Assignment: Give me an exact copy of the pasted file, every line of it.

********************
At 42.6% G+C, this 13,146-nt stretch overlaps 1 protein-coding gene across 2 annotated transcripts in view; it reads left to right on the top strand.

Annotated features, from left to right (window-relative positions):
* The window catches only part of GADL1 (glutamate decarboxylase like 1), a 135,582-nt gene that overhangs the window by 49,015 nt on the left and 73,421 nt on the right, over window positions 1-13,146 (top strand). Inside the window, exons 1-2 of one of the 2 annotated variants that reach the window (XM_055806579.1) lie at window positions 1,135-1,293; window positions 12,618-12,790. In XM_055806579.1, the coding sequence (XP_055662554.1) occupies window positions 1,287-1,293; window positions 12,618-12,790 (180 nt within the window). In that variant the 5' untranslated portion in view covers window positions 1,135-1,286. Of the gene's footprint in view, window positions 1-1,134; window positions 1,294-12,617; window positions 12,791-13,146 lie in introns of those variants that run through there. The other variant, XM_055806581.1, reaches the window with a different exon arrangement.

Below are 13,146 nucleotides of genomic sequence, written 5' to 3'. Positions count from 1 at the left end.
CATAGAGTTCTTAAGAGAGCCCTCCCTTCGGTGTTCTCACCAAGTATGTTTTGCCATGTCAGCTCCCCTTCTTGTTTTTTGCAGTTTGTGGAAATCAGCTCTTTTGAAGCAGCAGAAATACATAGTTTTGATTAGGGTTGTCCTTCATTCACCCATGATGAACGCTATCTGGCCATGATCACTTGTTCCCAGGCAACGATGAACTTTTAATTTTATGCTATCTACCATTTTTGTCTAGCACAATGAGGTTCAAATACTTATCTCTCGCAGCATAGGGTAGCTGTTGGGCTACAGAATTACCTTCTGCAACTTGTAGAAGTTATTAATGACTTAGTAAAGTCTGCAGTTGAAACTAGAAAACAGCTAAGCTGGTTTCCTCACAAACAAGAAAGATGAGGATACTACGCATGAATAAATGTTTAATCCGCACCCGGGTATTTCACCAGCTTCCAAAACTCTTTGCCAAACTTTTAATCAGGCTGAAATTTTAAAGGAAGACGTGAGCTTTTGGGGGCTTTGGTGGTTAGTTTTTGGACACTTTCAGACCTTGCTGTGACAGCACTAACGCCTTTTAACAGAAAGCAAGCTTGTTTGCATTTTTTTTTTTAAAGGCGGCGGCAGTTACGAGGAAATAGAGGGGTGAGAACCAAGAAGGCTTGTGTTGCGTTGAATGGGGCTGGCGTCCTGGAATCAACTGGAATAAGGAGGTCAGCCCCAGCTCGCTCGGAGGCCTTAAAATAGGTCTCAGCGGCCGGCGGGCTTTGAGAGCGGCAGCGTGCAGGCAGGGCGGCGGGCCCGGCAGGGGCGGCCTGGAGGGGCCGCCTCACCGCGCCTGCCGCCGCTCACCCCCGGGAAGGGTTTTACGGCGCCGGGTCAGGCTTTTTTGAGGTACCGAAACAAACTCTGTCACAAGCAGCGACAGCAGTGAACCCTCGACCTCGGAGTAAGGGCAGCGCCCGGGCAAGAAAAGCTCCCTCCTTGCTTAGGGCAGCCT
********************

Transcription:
At 42.6% G+C, this 13,146-nt stretch overlaps 1 protein-coding gene across 2 annotated transcripts in view; it reads left to right on the top strand.

Annotated features, from left to right (window-relative positions):
* The window catches only part of GADL1 (glutamate decarboxylase like 1), a 135,582-nt gene that overhangs the window by 49,015 nt on the left and 73,421 nt on the right, over window positions 1-13,146 (top strand). Inside the window, exons 1-2 of one of the 2 annotated variants that reach the window (XM_055806579.1) lie at window positions 1,135-1,293; window positions 12,618-12,790. In XM_055806579.1, the coding sequence (XP_055662554.1) occupies window positions 1,287-1,293; window positions 12,618-12,790 (180 nt within the window). In that variant the 5' untranslated portion in view covers window positions 1,135-1,286. Of the gene's footprint in view, window positions 1-1,134; window positions 1,294-12,617; window positions 12,791-13,146 lie in introns of those variants that run through there. The other variant, XM_055806581.1, reaches the window with a different exon arrangement.

Below are 13,146 nucleotides of genomic sequence, written 5' to 3'. Positions count from 1 at the left end.
CATAGAGTTCTTAAGAGAGCCCTCCCTTCGGTGTTCTCACCAAGTATGTTTTGCCATGTCAGCTCCCCTTCTTGTTTTTTGCAGTTTGTGGAAATCAGCTCTTTTGAAGCAGCAGAAATACATAGTTTTGATTAGGGTTGTCCTTCATTCACCCATGATGAACGCTATCTGGCCATGATCACTTGTTCCCAGGCAACGATGAACTTTTAATTTTATGCTATCTACCATTTTTGTCTAGCACAATGAGGTTCAAATACTTATCTCTCGCAGCATAGGGTAGCTGTTGGGCTACAGAATTACCTTCTGCAACTTGTAGAAGTTATTAATGACTTAGTAAAGTCTGCAGTTGAAACTAGAAAACAGCTAAGCTGGTTTCCTCACAAACAAGAAAGATGAGGATACTACGCATGAATAAATGTTTAATCCGCACCCGGGTATTTCACCAGCTTCCAAAACTCTTTGCCAAACTTTTAATCAGGCTGAAATTTTAAAGGAAGACGTGAGCTTTTGGGGGCTTTGGTGGTTAGTTTTTGGACACTTTCAGACCTTGCTGTGACAGCACTAACGCCTTTTAACAGAAAGCAAGCTTGTTTGCATTTTTTTTTTTAAAGGCGGCGGCAGTTACGAGGAAATAGAGGGGTGAGAACCAAGAAGGCTTGTGTTGCGTTGAATGGGGCTGGCGTCCTGGAATCAACTGGAATAAGGAGGTCAGCCCCAGCTCGCTCGGAGGCCTTAAAATAGGTCTCAGCGGCCGGCGGGCTTTGAGAGCGGCAGCGTGCAGGCAGGGCGGCGGGCCCGGCAGGGGCGGCCTGGAGGGGCCGCCTCACCGCGCCTGCCGCCGCTCACCCCCGGGAAGGGTTTTACGGCGCCGGGTCAGGCTTTTTTGAGGTACCGAAACAAACTCTGTCACAAGCAGCGACAGCAGTGAACCCTCGACCTCGGAGTAAGGGCAGCGCCCGGGCAAGAAAAGCTCCCTCCTTGCTTAGGGCAGCCT